Allow me to put forward a casual wander up and down the Gallic capital, on the lookout for the city’s most beautiful works of street art.
This stroll will take you off round the Pentes de la Croix Rousse, up near the Cité Internationale and, heading further south, down into the 7th Arondissement. Get your smartphones and cameras locked, loaded and charged up for some snaps that’ll make you the envy of your Instagram followers!
You can explore all of these locations on foot, or even by bike using the city’s free bike service, VeloV.
The Prunelle Stairway
rue Neyret – Lyon 1st Arrondissement
This dazzling community project saw the artist Genaro Lopez add a splash of colour to every single one of these steps located on the slopes of Croix Rousse, with the much-appreciated help of local residents. This unique and successful improvement was to the great joy of neighbours, and also serves as a welcome distraction from the otherwise rather stiff stairs! The work of this artist echoes the influences of his time spent travelling in South America, and the lively colours he employs bring a less-than-common tone to these slopes…
The Mermet Stairway by Wenc
25 rue René-Leynaud – Lyon 1st Arrondissement
Another superb example of a street art staircase can be found not too far from the one mentioned above. It was brought to life during the Urban Collisions festival with the Superposition gallery, and it functions as a sort of pathway, taking you from Burdeau road to René-Leynaud. The artist responsible for these great plumes of yellow and blue is called Wenc, and it’s not uncommon to see people stopping and posing for snaps and selfies on any one of the 80 steps. It’s hardly surprising, I must say, since you end up with something truly Instagram-worthy!
The Wall of the Place des Tapis
Place des Tapis
If you managed to haul yourself up all those stairs, you’ve pretty much made it to Place des Tapis, which is located right at the very heart of the Croix-Rousse district. Frescos abound thanks to Mur69, an association seeking to promote urban art, which invites artists to participate in this 125m2 wall with a design that hasn’t stopped changing since 2016! Its current theme is a poetic, soft, and colour-filled painting of a woman adorned in silk, a piece by artists Heta and MonsieurS. It brings to mind Asia, China, and the beginning of the silk road. By the way, the floral motif on the fabric she’s wearing is a reproduction of a real motif found at the silk museum, which can be found close by. (10 rue d’Ivry)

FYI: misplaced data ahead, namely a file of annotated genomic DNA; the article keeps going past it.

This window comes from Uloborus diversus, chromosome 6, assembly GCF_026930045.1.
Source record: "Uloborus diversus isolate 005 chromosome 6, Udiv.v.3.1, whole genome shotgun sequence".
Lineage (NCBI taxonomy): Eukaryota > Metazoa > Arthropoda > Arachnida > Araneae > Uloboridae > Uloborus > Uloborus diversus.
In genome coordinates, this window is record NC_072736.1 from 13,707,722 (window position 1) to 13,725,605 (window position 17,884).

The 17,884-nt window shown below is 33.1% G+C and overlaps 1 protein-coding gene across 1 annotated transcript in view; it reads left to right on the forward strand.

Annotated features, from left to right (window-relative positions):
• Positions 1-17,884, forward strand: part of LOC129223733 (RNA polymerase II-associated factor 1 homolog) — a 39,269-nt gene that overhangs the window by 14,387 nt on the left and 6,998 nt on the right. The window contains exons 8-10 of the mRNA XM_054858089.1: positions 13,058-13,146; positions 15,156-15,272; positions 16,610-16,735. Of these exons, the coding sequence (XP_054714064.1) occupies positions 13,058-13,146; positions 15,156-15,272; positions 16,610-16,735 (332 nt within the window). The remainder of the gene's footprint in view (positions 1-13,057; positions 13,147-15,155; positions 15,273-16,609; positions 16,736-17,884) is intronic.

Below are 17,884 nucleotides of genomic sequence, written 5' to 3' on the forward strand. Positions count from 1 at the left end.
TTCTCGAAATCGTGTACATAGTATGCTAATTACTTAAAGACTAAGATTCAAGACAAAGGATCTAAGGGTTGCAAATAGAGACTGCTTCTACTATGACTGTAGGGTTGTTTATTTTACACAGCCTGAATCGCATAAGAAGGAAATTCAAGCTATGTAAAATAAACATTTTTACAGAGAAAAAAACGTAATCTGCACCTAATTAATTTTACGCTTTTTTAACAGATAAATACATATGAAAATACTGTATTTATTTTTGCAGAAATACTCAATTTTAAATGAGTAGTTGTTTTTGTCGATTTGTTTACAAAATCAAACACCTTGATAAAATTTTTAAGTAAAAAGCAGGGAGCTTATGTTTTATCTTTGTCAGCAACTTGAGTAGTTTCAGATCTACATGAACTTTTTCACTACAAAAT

One Hell of a Look by Big Ben
10 rue Neyret – Lyon 1st Arrondissement
Those different-coloured eyes, do they look familiar? Right, of course, that’s David Bowie looking back at you! Big Ben, the Lyonnais master collage artist, installs his fleeting, fragile works of art all over the great city of Lyon. This one is, thankfully, protected from the rain and was affixed to this wall a few years ago, immortalising the image of this sorely-missed and truly iconic singer.
The Muse of Comedy by Auburtin
1 place Chardonnet – Lyon 1st Arrondissement
The original façade of the Nombril du Monde (or ‘The World’s Bellybutton’) is an absolute must-see. This is where Charles Auburtin painted the muse of comedy, Thalia, alongside Melpomene, the muse of song. Here, you can also show your support for the many members of Lyon’s side-splitting comedy scene.
Azulejos and Gel Capsules
Quai Charles de Gaulle – Lyon 6th Arrondissement
It’s a bit out there, and maybe it’s better-suited to the keener amongst you (but totally possible for a street art fan!), the work of Portuguese artist Add Fuel borrows the conventions of Azulejo, a style of Portuguese and Spanish tilework, and works in the causes championed by the non-governmental organisation RED: the fight against AIDS, tuberculosis and malaria. It’s also a fantastic excuse for a trip to the pictures, since there’s a cinema close by.
Proud to bE Lyonnais
Sortie tunnel de la Croix Rousse, côté Vaise – Lyon 9th Arrondissement